OverviewOverview Subaru sells many different versions of the Outback, but the 2.5i Limited model we drove is our favorite for its blend of value, performance, and luxury.
Subaru sells multiple versions of the Subaru Outback, most in station wagon form with a single sedan-based model and a Sport edition that is a butched-up Impreza 2.5TS wagon. To create an Outback, Subaru takes the donor Legacy or Impreza, adds a raised suspension for added ground clearance, and then decks it out in unique trim.
For simplicity’s sake, we’ll limit this overview to the Outbacks that are based on the Legacy Wagon. Like all Subarus, the Outback is equipped with all-wheel-drive. Models with a manual transmission get Subaru’s Continuous AWD, which delivers power to the wheels in a 50/50 split front and rear. When wheel slippage is detected, this system will automatically reapportion power to the wheels that are not slipping to gain maximum traction. Outback 2.5i models with the optional four-speed automatic get Subaru’s Active AWD, which continually varies the amount of power and torque flowing to the wheels depending on wheel slip and vehicle speed. A third system, called VTD AWD, is paired with the five-speed automatic on the 2.5XT and 3.0R versions, and it splits power 45/55 front to rear for a sportier feel, redistributing power as necessary when the wheels slip.
The base Outback is the $25,420 2.5i (all prices include a $625 destination charge), equipped with a 2.5-liter, four-cylinder, horizontally-opposed boxer-style engine and a five-speed manual transmission. The engine makes 175 horsepower and 169 lb.-ft. of torque, but it doesn’t feel sluggish unless you saddle it with the optional four-speed automatic transmission. Standard equipment includes an eight-way power adjustable driver’s seat, tilt steering wheel, floor mats, cruise control, a 120-watt stereo with CD player, a trip computer, and air conditioning. Of course, power windows, locks, and mirrors are included in the base price, along with keyless entry. And if you doubt Subaru’s intent to battle Old Man Winter with the Outback, check out the standard four-stage heated front seats, heated side mirrors, and windshield wiper de-icer. Safety gear includes dual-stage front, side-impact, and side-curtain airbags, plus active front head restraints, and seatbelts with pretensioners and force limiters. Subaru does not offer a stability control system on any Outback except the top-shelf model, and an automatic transmission is the only factory option. If you want to deck your Outback out with accessories, see your Subaru dealer.
If you’d like a luxury-themed Outback 2.5i, spring for the leather-lined $28,220 Limited model which also includes body-color door handles and side mirrors, a panoramic sunroof, a leather-wrapped steering wheel, an in-dash six-disc CD changer, and dual-zone automatic climate control.
If straight-line performance is your thing, you might wish to investigate the Outback 2.5XT. This model is equipped with a 250-horsepower version of the same turbocharged 2.5-liter motor found in Subaru’s critically-acclaimed WRX sports sedan and wagon, and sends 250 lb.-ft. of torque to all four wheels. The price tag is steeper to pay for the added acceleration, but the $29,220 XT also includes a dual-mass flywheel, turn signals that are integrated with the side mirrors, sport seats up front with four-way power adjustment for the passenger, a rear seat armrest, and special electroluminescent gauges. Options for the 2.5XT include a touch-screen navigation system, a five-speed automatic transmission, and a $2,400 Limited Package with leather upholstery and a panoramic sunroof.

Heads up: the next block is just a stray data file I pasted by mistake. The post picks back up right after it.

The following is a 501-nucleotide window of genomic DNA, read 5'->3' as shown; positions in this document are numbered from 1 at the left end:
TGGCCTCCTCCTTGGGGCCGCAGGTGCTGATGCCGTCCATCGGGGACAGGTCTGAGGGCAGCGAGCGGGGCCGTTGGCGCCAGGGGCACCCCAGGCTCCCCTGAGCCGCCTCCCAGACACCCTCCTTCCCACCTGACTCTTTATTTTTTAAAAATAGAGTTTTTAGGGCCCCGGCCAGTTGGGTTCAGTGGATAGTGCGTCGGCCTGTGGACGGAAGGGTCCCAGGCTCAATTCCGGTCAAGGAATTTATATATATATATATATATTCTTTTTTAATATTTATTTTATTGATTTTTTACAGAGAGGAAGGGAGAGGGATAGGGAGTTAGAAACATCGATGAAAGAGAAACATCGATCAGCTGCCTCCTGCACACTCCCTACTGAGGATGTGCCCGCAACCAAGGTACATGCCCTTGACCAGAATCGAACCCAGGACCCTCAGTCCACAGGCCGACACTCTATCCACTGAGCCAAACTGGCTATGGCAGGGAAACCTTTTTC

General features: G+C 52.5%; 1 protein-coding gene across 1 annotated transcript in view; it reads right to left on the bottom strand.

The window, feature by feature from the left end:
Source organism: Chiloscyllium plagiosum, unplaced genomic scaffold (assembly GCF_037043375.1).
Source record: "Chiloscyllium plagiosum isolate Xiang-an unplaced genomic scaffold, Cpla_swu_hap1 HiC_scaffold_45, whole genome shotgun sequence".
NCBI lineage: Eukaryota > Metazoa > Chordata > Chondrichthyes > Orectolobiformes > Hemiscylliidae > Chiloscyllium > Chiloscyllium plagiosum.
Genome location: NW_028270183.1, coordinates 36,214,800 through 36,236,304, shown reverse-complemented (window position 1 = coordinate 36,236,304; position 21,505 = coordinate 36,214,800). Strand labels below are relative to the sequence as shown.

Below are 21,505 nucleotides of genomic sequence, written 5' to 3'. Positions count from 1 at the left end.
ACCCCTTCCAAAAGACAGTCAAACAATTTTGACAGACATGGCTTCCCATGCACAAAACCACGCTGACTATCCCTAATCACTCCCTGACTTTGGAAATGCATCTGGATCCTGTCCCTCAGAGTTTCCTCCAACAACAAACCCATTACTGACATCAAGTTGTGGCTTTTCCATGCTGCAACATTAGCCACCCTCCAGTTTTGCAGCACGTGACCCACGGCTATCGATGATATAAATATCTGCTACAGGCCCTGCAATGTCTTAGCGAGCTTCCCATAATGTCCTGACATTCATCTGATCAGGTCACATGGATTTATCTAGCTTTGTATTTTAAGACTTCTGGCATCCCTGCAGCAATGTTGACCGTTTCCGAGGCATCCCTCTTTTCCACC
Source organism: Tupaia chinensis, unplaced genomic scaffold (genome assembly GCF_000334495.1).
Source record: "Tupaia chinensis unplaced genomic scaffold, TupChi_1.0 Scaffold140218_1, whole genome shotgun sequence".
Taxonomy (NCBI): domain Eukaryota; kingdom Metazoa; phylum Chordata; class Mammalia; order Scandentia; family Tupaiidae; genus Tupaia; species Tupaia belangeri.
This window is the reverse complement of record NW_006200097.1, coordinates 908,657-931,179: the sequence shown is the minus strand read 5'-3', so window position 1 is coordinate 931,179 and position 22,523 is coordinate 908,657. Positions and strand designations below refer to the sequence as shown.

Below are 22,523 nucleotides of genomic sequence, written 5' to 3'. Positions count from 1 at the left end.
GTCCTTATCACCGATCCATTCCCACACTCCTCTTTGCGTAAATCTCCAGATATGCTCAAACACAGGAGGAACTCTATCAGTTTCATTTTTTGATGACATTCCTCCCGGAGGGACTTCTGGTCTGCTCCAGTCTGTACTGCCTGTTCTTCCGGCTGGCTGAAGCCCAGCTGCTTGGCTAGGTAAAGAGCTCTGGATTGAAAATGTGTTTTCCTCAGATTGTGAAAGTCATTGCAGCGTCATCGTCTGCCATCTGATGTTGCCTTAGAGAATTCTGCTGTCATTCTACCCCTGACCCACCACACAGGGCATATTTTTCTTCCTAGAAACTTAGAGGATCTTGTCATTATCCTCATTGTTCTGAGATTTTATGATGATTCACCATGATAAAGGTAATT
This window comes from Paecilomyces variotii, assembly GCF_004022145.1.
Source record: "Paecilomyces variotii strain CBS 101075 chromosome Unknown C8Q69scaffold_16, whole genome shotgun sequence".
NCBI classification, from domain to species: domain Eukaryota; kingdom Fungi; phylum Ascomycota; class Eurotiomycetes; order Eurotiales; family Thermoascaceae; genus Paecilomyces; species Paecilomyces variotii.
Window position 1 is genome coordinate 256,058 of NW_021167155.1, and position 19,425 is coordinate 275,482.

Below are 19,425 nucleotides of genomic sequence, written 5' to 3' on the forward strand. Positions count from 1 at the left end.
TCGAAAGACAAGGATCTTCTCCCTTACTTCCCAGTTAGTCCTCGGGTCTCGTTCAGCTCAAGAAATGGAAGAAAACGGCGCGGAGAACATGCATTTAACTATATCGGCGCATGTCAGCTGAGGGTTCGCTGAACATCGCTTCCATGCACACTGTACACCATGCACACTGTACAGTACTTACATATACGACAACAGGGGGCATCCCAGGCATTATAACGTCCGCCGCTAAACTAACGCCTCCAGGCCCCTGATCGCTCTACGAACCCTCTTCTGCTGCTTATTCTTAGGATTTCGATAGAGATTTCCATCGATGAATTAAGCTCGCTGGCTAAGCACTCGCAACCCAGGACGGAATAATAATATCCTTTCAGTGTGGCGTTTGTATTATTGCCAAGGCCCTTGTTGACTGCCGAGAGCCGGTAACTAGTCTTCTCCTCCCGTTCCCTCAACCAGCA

If refined power delivery is important to you, try the $29,620 Outback 3.0R and its six-cylinder boxer engine which develops 250 horsepower and 219 lb.-ft. of torque. The main reason to choose the 3.0R over the standard Outback 2.5i is its upgraded engine and five-speed automatic transmission, because the only other equipment you’ll get over the base model is body-color mirrors and door handles, integrated turn signals in the side mirrors, a rear center armrest, a leather-wrapped steering wheel, an in-dash CD changer, a tire pressure monitoring system, and dual-zone climate control.
Luxury lovers will want to check out the $33,120 Outback 3.0R L.L. Bean Edition or the $36,320 3.0R VDC Limited model. These cars include all the trimmings, and the VDC is the only version to get stability and traction control. The L.L. Bean Edition includes a panoramic sunroof, power front passenger’s seat, a wood-and-leather MOMO steering wheel, two-tone leather upholstery, an auto-dimming rearview mirror with a compass, and audio controls on the steering wheel. The only option for the L.L. Bean Edition is a touch-screen navigation system. The 3.0R VDC ditches the two-tone leather for the standard single-tone hides, and inexplicably erases the auto-dimming rearview mirror with compass from the equipment list. But it does get a premium audio system with a subwoofer and MP3 player, the navigation system, and a slick multi-function screen as part of the price of entry.